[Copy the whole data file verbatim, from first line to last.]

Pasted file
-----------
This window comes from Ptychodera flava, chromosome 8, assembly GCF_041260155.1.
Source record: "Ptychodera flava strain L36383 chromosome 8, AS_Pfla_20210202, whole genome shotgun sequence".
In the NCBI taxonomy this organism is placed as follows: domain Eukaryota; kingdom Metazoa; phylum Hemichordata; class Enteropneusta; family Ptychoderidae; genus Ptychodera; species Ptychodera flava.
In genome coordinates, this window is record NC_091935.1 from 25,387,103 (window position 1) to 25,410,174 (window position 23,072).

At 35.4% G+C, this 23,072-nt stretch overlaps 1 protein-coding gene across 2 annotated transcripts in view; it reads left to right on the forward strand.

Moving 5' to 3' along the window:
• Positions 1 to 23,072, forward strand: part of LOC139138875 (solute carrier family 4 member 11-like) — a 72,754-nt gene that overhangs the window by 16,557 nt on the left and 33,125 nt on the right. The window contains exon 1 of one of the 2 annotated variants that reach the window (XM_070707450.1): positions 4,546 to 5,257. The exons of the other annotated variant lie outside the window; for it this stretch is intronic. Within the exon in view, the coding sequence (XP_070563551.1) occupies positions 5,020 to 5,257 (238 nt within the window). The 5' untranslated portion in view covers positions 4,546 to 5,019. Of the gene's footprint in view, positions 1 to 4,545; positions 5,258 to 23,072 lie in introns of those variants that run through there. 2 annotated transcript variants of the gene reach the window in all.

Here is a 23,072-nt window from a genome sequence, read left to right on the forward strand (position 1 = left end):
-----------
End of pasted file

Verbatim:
This window comes from Ptychodera flava, chromosome 8, assembly GCF_041260155.1.
Source record: "Ptychodera flava strain L36383 chromosome 8, AS_Pfla_20210202, whole genome shotgun sequence".
In the NCBI taxonomy this organism is placed as follows: domain Eukaryota; kingdom Metazoa; phylum Hemichordata; class Enteropneusta; family Ptychoderidae; genus Ptychodera; species Ptychodera flava.
In genome coordinates, this window is record NC_091935.1 from 25,387,103 (window position 1) to 25,410,174 (window position 23,072).

At 35.4% G+C, this 23,072-nt stretch overlaps 1 protein-coding gene across 2 annotated transcripts in view; it reads left to right on the forward strand.

Moving 5' to 3' along the window:
• Positions 1 to 23,072, forward strand: part of LOC139138875 (solute carrier family 4 member 11-like) — a 72,754-nt gene that overhangs the window by 16,557 nt on the left and 33,125 nt on the right. The window contains exon 1 of one of the 2 annotated variants that reach the window (XM_070707450.1): positions 4,546 to 5,257. The exons of the other annotated variant lie outside the window; for it this stretch is intronic. Within the exon in view, the coding sequence (XP_070563551.1) occupies positions 5,020 to 5,257 (238 nt within the window). The 5' untranslated portion in view covers positions 4,546 to 5,019. Of the gene's footprint in view, positions 1 to 4,545; positions 5,258 to 23,072 lie in introns of those variants that run through there. 2 annotated transcript variants of the gene reach the window in all.

Here is a 23,072-nt window from a genome sequence, read left to right on the forward strand (position 1 = left end):